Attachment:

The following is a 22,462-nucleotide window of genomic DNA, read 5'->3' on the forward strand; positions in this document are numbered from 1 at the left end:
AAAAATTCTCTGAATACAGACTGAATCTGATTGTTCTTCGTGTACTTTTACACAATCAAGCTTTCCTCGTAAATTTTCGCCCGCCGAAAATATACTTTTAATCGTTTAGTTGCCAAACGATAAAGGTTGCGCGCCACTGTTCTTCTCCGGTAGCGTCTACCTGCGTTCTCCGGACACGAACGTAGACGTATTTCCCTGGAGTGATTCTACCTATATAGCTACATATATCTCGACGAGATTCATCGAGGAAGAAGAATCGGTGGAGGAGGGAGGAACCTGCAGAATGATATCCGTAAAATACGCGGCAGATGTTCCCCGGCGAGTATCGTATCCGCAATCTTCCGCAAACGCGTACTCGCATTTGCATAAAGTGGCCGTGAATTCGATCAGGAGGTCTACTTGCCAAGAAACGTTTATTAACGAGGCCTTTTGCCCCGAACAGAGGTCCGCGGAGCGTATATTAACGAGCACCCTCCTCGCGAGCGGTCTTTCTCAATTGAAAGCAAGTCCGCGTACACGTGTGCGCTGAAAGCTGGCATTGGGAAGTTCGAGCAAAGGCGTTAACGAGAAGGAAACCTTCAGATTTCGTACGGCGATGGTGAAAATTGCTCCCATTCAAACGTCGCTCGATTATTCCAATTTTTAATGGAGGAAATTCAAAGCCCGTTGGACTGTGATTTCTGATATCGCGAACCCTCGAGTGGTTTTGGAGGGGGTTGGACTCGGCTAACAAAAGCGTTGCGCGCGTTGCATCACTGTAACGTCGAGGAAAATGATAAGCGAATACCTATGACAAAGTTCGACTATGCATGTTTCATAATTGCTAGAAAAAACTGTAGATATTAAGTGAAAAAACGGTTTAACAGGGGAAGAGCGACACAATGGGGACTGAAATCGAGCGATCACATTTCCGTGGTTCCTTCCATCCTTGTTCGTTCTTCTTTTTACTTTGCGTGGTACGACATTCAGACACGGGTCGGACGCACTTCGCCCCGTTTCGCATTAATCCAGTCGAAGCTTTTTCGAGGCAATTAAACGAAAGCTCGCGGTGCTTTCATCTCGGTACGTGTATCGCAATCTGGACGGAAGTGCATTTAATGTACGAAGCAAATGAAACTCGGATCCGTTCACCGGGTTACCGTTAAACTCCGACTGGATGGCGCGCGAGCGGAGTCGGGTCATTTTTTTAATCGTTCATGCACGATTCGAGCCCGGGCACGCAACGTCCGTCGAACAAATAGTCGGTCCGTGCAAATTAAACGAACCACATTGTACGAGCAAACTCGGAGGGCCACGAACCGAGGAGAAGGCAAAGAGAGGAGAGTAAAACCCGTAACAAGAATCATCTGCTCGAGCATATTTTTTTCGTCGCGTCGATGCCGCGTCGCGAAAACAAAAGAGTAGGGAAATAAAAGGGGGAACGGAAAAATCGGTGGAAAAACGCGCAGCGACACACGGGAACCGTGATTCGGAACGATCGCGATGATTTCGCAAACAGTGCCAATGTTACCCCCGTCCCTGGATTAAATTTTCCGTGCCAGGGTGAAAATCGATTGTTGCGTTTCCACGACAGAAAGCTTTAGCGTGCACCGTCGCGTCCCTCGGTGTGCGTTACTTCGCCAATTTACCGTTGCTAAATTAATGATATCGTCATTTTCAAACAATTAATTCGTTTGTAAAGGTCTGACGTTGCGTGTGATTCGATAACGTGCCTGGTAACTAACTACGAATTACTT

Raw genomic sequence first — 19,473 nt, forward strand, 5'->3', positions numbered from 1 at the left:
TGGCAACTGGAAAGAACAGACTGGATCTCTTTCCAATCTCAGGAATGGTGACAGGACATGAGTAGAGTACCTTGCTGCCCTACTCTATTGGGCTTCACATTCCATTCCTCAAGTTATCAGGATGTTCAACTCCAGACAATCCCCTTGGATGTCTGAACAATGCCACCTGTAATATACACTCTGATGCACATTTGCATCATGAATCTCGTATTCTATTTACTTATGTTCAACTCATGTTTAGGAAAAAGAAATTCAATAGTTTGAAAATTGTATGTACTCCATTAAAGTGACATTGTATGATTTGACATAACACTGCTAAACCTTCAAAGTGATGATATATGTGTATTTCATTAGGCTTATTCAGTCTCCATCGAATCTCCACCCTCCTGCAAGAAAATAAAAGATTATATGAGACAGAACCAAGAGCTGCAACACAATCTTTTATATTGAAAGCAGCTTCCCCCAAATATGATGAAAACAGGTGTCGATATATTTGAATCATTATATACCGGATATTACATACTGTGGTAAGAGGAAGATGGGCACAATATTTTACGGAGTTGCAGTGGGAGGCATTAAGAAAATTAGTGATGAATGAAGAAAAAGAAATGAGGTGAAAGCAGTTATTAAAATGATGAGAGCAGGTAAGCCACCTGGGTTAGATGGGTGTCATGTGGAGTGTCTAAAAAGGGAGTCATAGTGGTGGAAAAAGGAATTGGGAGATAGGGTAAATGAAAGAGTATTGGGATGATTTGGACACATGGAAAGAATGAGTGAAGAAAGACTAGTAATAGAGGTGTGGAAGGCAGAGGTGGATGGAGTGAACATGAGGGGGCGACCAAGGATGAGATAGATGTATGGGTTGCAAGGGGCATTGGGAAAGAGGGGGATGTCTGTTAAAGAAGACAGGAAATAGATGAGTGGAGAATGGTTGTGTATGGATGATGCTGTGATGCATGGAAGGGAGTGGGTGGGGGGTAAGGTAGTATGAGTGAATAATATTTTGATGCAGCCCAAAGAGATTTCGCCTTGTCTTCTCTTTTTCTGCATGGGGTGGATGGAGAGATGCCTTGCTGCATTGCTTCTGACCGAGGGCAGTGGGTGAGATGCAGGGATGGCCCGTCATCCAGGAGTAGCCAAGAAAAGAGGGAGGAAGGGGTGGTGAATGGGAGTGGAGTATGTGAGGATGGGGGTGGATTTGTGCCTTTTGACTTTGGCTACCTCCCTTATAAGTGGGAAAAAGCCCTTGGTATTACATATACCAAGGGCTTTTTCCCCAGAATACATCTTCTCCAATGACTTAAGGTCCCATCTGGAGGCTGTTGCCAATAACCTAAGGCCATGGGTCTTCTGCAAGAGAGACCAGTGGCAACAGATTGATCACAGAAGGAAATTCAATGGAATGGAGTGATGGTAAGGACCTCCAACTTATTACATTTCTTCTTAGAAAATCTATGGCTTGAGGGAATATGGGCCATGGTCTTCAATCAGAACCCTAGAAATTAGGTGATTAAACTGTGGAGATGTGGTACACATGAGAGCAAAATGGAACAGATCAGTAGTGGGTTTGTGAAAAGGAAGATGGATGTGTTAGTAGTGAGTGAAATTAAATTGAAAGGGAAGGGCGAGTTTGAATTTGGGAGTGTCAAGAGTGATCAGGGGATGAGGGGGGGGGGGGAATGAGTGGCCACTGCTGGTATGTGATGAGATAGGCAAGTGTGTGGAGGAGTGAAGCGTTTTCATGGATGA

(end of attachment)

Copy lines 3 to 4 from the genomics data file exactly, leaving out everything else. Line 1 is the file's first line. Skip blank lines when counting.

Raw genomic sequence first — 19,473 nt, forward strand, 5'->3', positions numbered from 1 at the left:
TGGCAACTGGAAAGAACAGACTGGATCTCTTTCCAATCTCAGGAATGGTGACAGGACATGAGTAGAGTACCTTGCTGCCCTACTCTATTGGGCTTCACATTCCATTCCTCAAGTTATCAGGATGTTCAACTCCAGACAATCCCCTTGGATGTCTGAACAATGCCACCTGTAATATACACTCTGATGCACATTTGCATCATGAATCTCGTATTCTATTTACTTATGTTCAACTCATGTTTAGGAAAAAGAAATTCAATAGTTTGAAAATTGTATGTACTCCATTAAAGTGACATTGTATGATTTGACATAACACTGCTAAACCTTCAAAGTGATGATATATGTGTATTTCATTAGGCTTATTCAGTCTCCATCGAATCTCCACCCTCCTGCAAGAAAATAAAAGATTATATGAGACAGAACCAAGAGCTGCAACACAATCTTTTATATTGAAAGCAGCTTCCCCCAAATATGATGAAAACAGGTGTCGATATATTTGAATCATTATATACCGGATATTACATACTGTGGTAAGAGGAAGATGGGCACAATATTTTACGGAGTTGCAGTGGGAGGCATTAAGAAAATTAGTGATGAATGAAGAAAAAGAAATGAGGTGAAAGCAGTTATTAAAATGATGAGAGCAGGTAAGCCACCTGGGTTAGATGGGTGTCATGTGGAGTGTCTAAAAAGGGAGTCATAGTGGTGGAAAAAGGAATTGGGAGATAGGGTAAATGAAAGAGTATTGGGATGATTTGGACACATGGAAAGAATGAGTGAAGAAAGACTAGTAATAGAGGTGTGGAAGGCAGAGGTGGATGGAGTGAACATGAGGGGGCGACCAAGGATGAGATAGATGTATGGGTTGCAAGGGGCATTGGGAAAGAGGGGGATGTCTGTTAAAGAAGACAGGAAATAGATGAGTGGAGAATGGTTGTGTATGGATGATGCTGTGATGCATGGAAGGGAGTGGGTGGGGGGTAAGGTAGTATGAGTGAATAATATTTTGATGCAGCCCAAAGAGATTTCGCCTTGTCTTCTCTTTTTCTGCATGGGGTGGATGGAGAGATGCCTTGCTGCATTGCTTCTGACCGAGGGCAGTGGGTGAGATGCAGGGATGGCCCGTCATCCAGGAGTAGCCAAGAAAAGAGGGAGGAAGGGGTGGTGAATGGGAGTGGAGTATGTGAGGATGGGGGTGGATTTGTGCCTTTTGACTTTGGCTACCTCCCTTATAAGTGGGAAAAAGCCCTTGGTATTACATATACCAAGGGCTTTTTCCCCAGAATACATCTTCTCCAATGACTTAAGGTCCCATCTGGAGGCTGTTGCCAATAACCTAAGGCCATGGGTCTTCTGCAAGAGAGACCAGTGGCAACAGATTGATCACAGAAGGAAATTCAATGGAATGGAGTGATGGTAAGGACCTCCAACTTATTACATTTCTTCTTAGAAAATCTATGGCTTGAGGGAATATGGGCCATGGTCTTCAATCAGAACCCTAGAAATTAGGTGATTAAACTGTGGAGATGTGGTACACATGAGAGCAAAATGGAACAGATCAGTAGTGGGTTTGTGAAAAGGAAGATGGATGTGTTAGTAGTGAGTGAAATTAAATTGAAAGGGAAGGGCGAGTTTGAATTTGGGAGTGTCAAGAGTGATCAGGGGATGAGGGGGGGGGGGGAATGAGTGGCCACTGCTGGTATGTGATGAGATAGGCAAGTGTGTGGAGGAGTGAAGCGTTTTCATGGATGA